# Tag Info

## Hot answers tagged kinematics

36

It is exactly because we have a factor of $\frac 1 2$ in the area formula of a triangle. To understand what I'm saying, consider what is the $v(t)$ graph of a particle under constant acceleration. Some say, a good plot is worth a million words! :)

8

You cannot use the second kinematical equation because it is valid only when the acceleration due to gravity, $g$ , is constant. This is incorrect for distances comparable to the radius of the earth, and velocities comparable to the escape velocity. The first correctly assumes a $\frac{1}{R^2}$ fall-off of the gravitational attraction on the body due to ...

3

You should realize that the first equation you write gives you the value of $a$. In these kinds of problems, you are always given some force, and you are expected to apply Newton's laws to the problem. Therefore $F_{\mu} = -mg\mu \underbrace{=}_{\text{$2^{nd}$Law}} ma \quad \quad \to \quad \quad a = -g\mu$ Now you know the acceleration, you can find how ...

3

Matrices It's a general property of square matrices (and 2-tensors). Any matrix $M_{ij}$ can be decomposed into a part containing the trace, and a part that is traceless. So we begin $$M_{ij} = \frac{1}{N} (\operatorname{tr} M) \delta_{ij} + \left( M_{ij} - \frac{1}{N} (\operatorname{tr} M) \delta_{ij}\right)$$ I hope that much is evident. The first part ...

3

This question can't be answered because important information is not given. We have no idea how much influence, if any, the wind has on the boat's velocity. In the limiting case, if the boat's wind resistance is 0, then the wind has no effect. The question also asks what the boat would do in still water, but we were never told how still or not the water ...

2

There's a more straightforward calculation. In order to travel eastward, the plane's velocity must have a southward component of 60kph to cancel the wind from the south. Since the plane's speed is 100kph, we have the eastward component (in kph) is just: $$v_E = \sqrt{100^2 - 60^2} = 80$$ Thus, you are correct; the time required to travel 189km eastward ...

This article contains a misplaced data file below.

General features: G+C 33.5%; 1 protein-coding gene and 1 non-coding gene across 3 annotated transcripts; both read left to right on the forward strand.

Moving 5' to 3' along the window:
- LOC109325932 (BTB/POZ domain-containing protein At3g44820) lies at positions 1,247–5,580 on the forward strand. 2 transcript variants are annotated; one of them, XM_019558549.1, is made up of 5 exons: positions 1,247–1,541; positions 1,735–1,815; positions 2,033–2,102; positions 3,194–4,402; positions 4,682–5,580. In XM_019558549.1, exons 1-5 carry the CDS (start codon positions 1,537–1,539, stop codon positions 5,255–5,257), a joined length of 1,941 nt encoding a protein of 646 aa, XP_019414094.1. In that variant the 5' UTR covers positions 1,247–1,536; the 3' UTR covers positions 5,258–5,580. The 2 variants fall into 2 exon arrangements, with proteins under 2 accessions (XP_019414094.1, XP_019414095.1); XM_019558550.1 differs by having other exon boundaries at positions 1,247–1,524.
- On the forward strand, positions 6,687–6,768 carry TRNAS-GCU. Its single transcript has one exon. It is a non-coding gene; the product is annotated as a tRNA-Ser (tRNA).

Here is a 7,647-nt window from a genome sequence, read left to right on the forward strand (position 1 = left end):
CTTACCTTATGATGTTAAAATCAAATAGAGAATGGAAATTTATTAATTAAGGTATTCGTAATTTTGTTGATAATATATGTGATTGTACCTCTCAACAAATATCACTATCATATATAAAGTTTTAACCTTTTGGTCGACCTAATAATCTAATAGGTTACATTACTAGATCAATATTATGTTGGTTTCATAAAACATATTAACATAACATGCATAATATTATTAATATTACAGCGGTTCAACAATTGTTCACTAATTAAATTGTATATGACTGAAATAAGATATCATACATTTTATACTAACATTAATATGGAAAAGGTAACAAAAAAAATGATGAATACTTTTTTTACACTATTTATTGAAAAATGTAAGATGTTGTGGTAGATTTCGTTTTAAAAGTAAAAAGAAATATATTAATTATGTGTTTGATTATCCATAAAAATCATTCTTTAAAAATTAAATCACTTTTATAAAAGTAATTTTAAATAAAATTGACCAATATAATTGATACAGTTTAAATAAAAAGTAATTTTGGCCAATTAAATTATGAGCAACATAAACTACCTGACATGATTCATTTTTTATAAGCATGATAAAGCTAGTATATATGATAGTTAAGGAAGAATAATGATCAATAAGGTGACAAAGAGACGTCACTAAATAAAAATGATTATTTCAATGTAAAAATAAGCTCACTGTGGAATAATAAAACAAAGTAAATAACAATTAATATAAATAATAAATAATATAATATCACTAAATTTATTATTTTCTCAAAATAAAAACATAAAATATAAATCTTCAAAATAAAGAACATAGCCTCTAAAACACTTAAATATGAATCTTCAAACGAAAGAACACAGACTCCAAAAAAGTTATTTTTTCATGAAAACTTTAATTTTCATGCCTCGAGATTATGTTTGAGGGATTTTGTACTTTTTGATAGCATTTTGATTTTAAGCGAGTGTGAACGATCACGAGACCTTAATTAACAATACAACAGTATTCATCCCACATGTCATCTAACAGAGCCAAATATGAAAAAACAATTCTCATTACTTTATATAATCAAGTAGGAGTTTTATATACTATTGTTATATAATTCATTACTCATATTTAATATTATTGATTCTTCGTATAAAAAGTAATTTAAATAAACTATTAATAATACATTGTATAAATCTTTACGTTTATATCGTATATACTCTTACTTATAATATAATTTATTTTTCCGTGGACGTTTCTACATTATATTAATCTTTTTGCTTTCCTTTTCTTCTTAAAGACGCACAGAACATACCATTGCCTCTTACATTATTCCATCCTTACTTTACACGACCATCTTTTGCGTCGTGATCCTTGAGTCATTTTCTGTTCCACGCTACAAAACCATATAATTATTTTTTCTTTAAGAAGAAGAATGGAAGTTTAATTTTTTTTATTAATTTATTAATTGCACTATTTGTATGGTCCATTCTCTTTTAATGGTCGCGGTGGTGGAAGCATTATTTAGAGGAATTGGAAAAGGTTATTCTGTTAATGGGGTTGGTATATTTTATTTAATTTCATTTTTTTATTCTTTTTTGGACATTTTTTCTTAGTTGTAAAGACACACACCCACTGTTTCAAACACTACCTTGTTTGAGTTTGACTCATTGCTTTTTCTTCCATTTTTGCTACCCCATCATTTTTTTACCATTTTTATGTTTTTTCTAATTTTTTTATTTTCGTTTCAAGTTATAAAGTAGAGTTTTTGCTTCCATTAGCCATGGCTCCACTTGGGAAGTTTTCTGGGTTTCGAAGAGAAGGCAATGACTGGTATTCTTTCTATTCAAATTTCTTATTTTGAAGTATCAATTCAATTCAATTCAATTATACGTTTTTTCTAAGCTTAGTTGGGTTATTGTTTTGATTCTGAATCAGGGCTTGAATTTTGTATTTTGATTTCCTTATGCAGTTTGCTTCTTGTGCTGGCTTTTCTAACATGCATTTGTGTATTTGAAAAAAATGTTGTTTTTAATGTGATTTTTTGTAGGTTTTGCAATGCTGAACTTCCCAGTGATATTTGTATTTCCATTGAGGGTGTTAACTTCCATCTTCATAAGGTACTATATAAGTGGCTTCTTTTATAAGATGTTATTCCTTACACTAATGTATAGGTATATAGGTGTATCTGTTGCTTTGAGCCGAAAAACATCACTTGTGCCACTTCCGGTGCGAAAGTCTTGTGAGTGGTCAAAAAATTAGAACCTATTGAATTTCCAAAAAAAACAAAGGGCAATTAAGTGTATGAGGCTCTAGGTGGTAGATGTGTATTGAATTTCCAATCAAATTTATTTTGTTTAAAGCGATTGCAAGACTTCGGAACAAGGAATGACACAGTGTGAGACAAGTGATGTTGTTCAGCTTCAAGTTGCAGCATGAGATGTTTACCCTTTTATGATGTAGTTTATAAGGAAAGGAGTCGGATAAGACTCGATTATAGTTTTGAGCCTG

2

I believe this decomposition has a specific name "Cauchy–Helmholtz theorem (regarding the decomposition of the velocity of a point within an infinitesimal continuum particle)". You can read about this decomposition in the wikipedia page on Strain rate tensor, sections about symmetric and antisymmetric parts and shear rate and compression rate (though this ...

1

Warning : I absolutely don't know nothing about the subject. If you are a french locutor, applyed notion of kinematical inversion (and dynamical inversion) to the Tottori earthquake are explained in this thesis (Sara Di Carli), see page $4$ for a abstract, and pages $11-29$ for details. The Haskell Model(1964) seems to be the first model. In the ...

1

1 year is approximately $y = 3.15 \times 10^7 s$, and light travels at $c = 3.00\times 10^5 km/s$, so convert the speed of the space probe in km/s into ly/s and then into ly/y. Note that $\frac{km}{s} = \frac{km}{s} \left(\frac{3.15 \times 10^7s}{1 y}\right) \times \left(\frac{ly}{3.00\times 10^5 km/s \times 3.15 \times 10^7s}\right) = \frac{1}{30.0\times ... 1 All correct. Your values for$ \dot{x}_P$and$ \dot{x}_C$are negative because you defined$ \dot{x}_R$to be positive (both boats are moving against the river). No problem there, this is completely up to you, but to satisfy the requirement of the question you are required to state that motion of the river has been designated by you as positive direction ... 1 Changing the "wind" to a "current" in an attempt to save the question, the OP's solution is still not quite correct. By subtracting the current's west component from the boat's overall, west velocity over the ground, the OP has correctly found the west component of the boat's velocity through the water. However, he has forgotten that the boat must cancel ... 1 It's not missing, it's in the$\ddot{R}(t)$matrix. It doesn't show up on its own when you do the calculation with matrices instead just vectors however. Vector equations The first equation should be written $$\mathbf{x}_A(t) = \mathbf{\phi}(t) \times \mathbf{x}_B(t)$$ (just reverse where you have$A$and$B$) since given the position in frame$B\$ you ...

1

You may be overthinking it. In general when you need to solve for coefficients you first need to ask what relates the coefficients? In this case it doesn't seem you've written precisely what equation you want. In your post, you've written the parabola in terms of x. Do you mean you want y position as a function of x position? This isn't the standard way to ...

1

They're not the same thing. They have very different implications. You can imagine Force and thus Momentum as the "push" that will happen to the target, while Kinetic energy is the damage it causes. E(k) is equal the Work the object will perform, let it be penetration, fracture, etc. As soon as the object hits the target, the E(k) applies (i.e. the ...

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